During the spring/summer season a long tail is a far more effective fly swish than a short one. But at lambing time, it does make it difficult to see what is going on at a distance, but The Farm’s Balwens are very private ‘lambers’ anyway. You know, the farmer can wait for hours in the field for a ewe to lamb, then nip back to the gate for the cup of tea that madam has brought out together with a just cooked Welsh Cake, and come back to the field five minutes later to find it’s all happened and the lambs are already struggling to get to their feet to enjoy their first mouthfuls of colostrum[7]! Thankfully says Huw, Balwens are not prone to lambing problems!

TREES AND BUSHES GOING TO SEED: Yes, it’s the time of year for fruit, nuts and berries and yet it’s surprising how many of our woody plants set their seed at other times of the year. For example, Elm flowers and sets seed in April, green Hazel nuts are being eaten by Grey Squirrels and Dormice in July, Sycamore seed spiralling down to earth in August and ‘keys’ of the Ash tree were rattling around on the branch then as well. Horse Chestnut ‘conkers’ in early September together with Blackthorn sloes, Elderberries and Hawthorn berries or ‘haws’. Some trees of course, are already getting ready for next year and the catkins or male flowers can be seen on Hazel and Alder in August; small and solid and just waiting for next Spring to bulk up and then open up to release pollen onto the female flowers nearby.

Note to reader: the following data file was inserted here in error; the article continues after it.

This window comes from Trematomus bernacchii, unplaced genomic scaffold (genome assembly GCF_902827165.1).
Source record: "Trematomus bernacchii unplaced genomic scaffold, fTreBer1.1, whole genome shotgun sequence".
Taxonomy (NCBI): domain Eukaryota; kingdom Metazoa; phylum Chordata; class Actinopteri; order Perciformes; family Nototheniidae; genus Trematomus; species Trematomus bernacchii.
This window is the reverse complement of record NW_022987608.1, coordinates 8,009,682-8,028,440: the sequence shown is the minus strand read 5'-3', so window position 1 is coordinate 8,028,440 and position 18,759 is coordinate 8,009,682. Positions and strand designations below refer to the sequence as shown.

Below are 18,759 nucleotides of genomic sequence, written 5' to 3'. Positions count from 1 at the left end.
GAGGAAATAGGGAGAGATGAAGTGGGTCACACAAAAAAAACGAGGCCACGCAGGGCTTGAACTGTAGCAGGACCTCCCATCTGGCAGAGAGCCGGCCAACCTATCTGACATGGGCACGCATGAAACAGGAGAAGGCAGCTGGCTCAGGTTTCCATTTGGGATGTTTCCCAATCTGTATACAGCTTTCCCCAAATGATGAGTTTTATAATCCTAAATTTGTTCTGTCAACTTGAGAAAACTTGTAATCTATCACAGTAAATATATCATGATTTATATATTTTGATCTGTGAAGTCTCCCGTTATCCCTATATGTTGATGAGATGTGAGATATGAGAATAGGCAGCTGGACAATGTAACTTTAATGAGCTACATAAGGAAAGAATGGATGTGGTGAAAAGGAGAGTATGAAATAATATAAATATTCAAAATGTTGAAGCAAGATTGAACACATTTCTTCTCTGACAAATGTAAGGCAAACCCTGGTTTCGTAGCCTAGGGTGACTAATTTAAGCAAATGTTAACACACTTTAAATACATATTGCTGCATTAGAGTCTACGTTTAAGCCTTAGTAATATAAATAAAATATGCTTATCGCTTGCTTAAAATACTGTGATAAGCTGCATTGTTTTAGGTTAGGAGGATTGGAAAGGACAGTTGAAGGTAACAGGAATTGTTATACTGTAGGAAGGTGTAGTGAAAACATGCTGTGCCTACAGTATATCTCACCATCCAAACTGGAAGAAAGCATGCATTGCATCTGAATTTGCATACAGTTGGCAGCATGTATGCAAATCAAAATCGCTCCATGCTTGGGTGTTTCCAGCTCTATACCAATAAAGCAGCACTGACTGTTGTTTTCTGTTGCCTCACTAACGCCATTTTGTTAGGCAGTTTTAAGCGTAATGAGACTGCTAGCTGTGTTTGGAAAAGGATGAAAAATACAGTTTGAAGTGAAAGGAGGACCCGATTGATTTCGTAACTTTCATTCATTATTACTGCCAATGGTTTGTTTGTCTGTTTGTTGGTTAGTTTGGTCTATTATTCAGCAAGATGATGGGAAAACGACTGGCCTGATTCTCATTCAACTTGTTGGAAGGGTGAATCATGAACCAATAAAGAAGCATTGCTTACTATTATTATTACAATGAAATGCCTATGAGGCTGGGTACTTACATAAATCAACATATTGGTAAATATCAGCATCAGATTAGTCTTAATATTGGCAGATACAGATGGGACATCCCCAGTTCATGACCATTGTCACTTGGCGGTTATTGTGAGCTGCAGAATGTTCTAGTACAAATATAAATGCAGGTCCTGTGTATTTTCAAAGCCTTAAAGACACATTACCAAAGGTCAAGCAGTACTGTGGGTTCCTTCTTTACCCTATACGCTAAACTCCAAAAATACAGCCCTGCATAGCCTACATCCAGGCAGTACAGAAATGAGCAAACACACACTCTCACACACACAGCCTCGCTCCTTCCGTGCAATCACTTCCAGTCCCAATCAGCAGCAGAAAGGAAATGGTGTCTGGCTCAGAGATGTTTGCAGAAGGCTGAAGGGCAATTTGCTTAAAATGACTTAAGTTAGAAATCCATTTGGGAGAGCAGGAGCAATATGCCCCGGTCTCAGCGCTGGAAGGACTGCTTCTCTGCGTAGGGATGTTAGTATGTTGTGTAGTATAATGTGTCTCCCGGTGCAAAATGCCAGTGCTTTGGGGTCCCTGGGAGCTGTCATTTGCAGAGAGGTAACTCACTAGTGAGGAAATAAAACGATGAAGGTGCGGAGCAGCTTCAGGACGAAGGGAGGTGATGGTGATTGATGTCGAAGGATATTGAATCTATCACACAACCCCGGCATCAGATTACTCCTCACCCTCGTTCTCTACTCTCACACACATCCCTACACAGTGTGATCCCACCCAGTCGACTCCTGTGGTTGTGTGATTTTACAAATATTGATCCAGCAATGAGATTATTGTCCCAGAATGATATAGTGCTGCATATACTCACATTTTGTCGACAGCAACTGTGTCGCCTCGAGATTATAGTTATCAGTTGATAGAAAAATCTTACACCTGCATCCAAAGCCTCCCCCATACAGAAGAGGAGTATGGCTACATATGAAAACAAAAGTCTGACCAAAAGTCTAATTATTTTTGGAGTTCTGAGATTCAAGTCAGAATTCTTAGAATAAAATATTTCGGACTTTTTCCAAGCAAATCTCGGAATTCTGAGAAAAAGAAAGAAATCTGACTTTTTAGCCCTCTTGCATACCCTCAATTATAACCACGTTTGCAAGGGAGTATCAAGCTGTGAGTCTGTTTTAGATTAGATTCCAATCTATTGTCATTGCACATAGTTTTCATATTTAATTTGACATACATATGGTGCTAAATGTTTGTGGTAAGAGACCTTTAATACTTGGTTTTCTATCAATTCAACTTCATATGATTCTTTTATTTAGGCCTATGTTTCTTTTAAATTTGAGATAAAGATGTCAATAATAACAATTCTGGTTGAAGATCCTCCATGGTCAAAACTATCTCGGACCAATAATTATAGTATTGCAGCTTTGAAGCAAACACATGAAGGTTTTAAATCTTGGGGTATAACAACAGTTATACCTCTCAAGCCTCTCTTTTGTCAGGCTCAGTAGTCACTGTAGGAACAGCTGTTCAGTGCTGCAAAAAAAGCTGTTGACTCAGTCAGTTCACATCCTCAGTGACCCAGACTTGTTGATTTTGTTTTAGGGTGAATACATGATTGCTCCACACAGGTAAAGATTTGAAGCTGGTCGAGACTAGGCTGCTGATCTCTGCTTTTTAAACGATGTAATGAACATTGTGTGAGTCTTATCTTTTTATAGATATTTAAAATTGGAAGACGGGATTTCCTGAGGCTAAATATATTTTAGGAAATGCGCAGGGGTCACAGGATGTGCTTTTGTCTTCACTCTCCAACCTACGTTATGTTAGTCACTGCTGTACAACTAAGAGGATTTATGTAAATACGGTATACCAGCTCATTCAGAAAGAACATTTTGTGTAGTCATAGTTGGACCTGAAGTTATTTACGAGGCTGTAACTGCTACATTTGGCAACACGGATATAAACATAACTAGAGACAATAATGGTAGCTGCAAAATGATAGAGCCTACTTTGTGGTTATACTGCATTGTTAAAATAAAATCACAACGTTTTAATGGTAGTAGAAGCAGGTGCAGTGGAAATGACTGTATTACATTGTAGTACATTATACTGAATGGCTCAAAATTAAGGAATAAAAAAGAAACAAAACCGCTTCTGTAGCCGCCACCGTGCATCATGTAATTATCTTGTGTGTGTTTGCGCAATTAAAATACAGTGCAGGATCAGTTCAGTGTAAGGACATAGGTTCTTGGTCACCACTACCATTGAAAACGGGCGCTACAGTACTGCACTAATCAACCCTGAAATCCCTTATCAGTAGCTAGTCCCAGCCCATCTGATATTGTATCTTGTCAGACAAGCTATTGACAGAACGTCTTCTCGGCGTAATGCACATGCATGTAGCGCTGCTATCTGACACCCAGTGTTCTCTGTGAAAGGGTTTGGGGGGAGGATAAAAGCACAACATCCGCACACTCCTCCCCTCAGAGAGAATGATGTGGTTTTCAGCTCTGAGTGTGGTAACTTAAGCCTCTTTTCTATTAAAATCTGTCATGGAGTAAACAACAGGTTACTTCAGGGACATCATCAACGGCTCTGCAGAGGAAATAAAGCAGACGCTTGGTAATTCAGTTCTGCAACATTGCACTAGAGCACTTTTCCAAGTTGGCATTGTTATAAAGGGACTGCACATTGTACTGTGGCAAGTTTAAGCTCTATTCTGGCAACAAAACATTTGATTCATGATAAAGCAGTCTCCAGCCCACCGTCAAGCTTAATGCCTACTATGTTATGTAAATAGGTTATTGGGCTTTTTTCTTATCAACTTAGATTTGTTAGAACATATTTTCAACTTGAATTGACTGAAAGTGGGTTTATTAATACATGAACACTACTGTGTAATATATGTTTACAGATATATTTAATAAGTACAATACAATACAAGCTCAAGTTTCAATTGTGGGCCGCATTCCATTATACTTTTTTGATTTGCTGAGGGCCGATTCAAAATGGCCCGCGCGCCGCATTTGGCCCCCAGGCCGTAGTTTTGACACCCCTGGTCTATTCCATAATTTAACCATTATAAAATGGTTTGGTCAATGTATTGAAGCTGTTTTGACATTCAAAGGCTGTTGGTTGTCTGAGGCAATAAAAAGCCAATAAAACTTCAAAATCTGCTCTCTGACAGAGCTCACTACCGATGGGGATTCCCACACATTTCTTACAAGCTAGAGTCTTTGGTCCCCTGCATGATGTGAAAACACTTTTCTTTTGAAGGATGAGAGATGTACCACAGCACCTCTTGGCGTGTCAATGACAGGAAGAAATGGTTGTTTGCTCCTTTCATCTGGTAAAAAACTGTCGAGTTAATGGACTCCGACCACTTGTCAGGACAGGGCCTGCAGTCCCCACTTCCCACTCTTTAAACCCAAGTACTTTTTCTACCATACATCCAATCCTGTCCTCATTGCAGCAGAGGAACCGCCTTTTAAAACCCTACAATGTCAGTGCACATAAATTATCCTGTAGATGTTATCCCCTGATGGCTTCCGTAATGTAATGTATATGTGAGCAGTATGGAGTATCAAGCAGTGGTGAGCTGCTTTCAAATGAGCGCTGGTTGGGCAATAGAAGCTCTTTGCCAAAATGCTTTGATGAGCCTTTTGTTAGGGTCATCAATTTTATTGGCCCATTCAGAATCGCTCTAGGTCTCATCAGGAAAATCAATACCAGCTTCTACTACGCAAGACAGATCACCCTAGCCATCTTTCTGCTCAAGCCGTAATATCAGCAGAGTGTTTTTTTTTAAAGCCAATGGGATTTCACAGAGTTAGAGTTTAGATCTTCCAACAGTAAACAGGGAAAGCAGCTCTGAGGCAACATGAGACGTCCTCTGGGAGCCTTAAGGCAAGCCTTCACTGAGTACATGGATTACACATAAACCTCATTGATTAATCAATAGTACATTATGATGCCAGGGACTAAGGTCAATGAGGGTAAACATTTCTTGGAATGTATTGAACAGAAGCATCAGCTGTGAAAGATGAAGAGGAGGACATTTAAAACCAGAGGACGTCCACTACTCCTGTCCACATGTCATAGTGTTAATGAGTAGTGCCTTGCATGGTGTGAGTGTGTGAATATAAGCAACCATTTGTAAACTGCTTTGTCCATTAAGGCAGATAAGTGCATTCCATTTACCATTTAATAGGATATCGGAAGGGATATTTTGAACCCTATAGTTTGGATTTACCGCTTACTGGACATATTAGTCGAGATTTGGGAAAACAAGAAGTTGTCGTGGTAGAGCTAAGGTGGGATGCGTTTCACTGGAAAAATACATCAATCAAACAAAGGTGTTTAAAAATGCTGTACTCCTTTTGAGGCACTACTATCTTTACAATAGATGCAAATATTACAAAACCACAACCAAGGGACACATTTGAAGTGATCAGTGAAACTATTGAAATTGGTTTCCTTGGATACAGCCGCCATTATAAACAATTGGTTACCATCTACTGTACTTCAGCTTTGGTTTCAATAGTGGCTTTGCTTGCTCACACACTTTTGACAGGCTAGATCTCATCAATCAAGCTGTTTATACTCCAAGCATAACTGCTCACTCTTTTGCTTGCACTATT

So, with one month of Autumn nearly gone and Winter approaching, we cannot expect any more flowering and fruit production on woody plants, can we? Well actually we can, as one plant that probably all of us see every day doesn’t start to flower until late-September and can carry on until end-November, producing ripe berries or umbels from November to January. This plant is much-maligned because it grows almost anywhere: on walls of houses; up trees; in woodland on the ground and in hedges and on fences. It climbs trees and holds on with its rootlets but only draws nutrients from its roots in the soil and not from the tree – it’s not a parasite. But it’s a potential problem as it can grow to 30 metre and if it grows at the top of the tree then it can spread around and catch the wind and cause the tree to blow down or lose branches.

But this plant is a wildlife haven: providing nesting sites for birds; berries for birds in mid-Winter; roosts for bats; a food plant for caterpillars of the Holly Blue butterfly; hibernation sites for many butterflies and, because it is so late flowering and the flowers are so rich in nectar and pollen it is perhaps one of if not the last source of energy for insects about to go into hibernation, especially Hoverflies, Bees and Wasps.   But all parts of the plant contain Saponins and can be toxic to humans, although farmers always say that if you have a sick ewe in Winter that doesn’t want to eat then give it a branch of this plant and it will very likely quickly start eating again and recover.